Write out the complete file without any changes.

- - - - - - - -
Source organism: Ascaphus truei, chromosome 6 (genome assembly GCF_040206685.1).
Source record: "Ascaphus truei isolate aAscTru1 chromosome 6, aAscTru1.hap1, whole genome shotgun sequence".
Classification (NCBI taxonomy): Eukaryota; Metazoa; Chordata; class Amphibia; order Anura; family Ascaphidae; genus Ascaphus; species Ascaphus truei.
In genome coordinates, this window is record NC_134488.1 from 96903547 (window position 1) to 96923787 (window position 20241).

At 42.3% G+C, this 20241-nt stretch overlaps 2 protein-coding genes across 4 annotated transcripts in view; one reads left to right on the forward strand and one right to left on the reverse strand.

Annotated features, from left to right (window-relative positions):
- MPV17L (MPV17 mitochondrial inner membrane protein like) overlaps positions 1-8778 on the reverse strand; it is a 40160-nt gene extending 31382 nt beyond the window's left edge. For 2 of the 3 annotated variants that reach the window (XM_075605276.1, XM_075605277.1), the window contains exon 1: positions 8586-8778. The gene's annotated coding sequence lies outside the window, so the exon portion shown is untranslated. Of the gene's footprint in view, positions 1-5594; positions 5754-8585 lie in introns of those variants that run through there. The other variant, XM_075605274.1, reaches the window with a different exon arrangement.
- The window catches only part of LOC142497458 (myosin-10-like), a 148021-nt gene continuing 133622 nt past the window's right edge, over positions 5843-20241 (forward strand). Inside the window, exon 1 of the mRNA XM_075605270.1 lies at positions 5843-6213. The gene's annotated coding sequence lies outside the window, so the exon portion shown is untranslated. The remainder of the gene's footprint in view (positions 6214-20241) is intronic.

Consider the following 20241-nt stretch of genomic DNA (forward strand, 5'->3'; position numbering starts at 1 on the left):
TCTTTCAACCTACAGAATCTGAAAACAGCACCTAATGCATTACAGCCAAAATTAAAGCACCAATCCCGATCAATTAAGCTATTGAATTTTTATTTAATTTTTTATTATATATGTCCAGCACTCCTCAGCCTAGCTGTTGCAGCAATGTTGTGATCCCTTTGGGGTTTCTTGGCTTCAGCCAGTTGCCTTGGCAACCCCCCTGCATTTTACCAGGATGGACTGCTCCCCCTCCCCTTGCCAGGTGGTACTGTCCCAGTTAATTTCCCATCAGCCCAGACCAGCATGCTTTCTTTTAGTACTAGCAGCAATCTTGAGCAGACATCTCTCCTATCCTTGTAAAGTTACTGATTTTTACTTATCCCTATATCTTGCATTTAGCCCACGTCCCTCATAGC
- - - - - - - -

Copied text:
Source organism: Ascaphus truei, chromosome 6 (genome assembly GCF_040206685.1).
Source record: "Ascaphus truei isolate aAscTru1 chromosome 6, aAscTru1.hap1, whole genome shotgun sequence".
Classification (NCBI taxonomy): Eukaryota; Metazoa; Chordata; class Amphibia; order Anura; family Ascaphidae; genus Ascaphus; species Ascaphus truei.
In genome coordinates, this window is record NC_134488.1 from 96903547 (window position 1) to 96923787 (window position 20241).

At 42.3% G+C, this 20241-nt stretch overlaps 2 protein-coding genes across 4 annotated transcripts in view; one reads left to right on the forward strand and one right to left on the reverse strand.

Annotated features, from left to right (window-relative positions):
- MPV17L (MPV17 mitochondrial inner membrane protein like) overlaps positions 1-8778 on the reverse strand; it is a 40160-nt gene extending 31382 nt beyond the window's left edge. For 2 of the 3 annotated variants that reach the window (XM_075605276.1, XM_075605277.1), the window contains exon 1: positions 8586-8778. The gene's annotated coding sequence lies outside the window, so the exon portion shown is untranslated. Of the gene's footprint in view, positions 1-5594; positions 5754-8585 lie in introns of those variants that run through there. The other variant, XM_075605274.1, reaches the window with a different exon arrangement.
- The window catches only part of LOC142497458 (myosin-10-like), a 148021-nt gene continuing 133622 nt past the window's right edge, over positions 5843-20241 (forward strand). Inside the window, exon 1 of the mRNA XM_075605270.1 lies at positions 5843-6213. The gene's annotated coding sequence lies outside the window, so the exon portion shown is untranslated. The remainder of the gene's footprint in view (positions 6214-20241) is intronic.

Consider the following 20241-nt stretch of genomic DNA (forward strand, 5'->3'; position numbering starts at 1 on the left):
TCTTTCAACCTACAGAATCTGAAAACAGCACCTAATGCATTACAGCCAAAATTAAAGCACCAATCCCGATCAATTAAGCTATTGAATTTTTATTTAATTTTTTATTATATATGTCCAGCACTCCTCAGCCTAGCTGTTGCAGCAATGTTGTGATCCCTTTGGGGTTTCTTGGCTTCAGCCAGTTGCCTTGGCAACCCCCCTGCATTTTACCAGGATGGACTGCTCCCCCTCCCCTTGCCAGGTGGTACTGTCCCAGTTAATTTCCCATCAGCCCAGACCAGCATGCTTTCTTTTAGTACTAGCAGCAATCTTGAGCAGACATCTCTCCTATCCTTGTAAAGTTACTGATTTTTACTTATCCCTATATCTTGCATTTAGCCCACGTCCCTCATAGC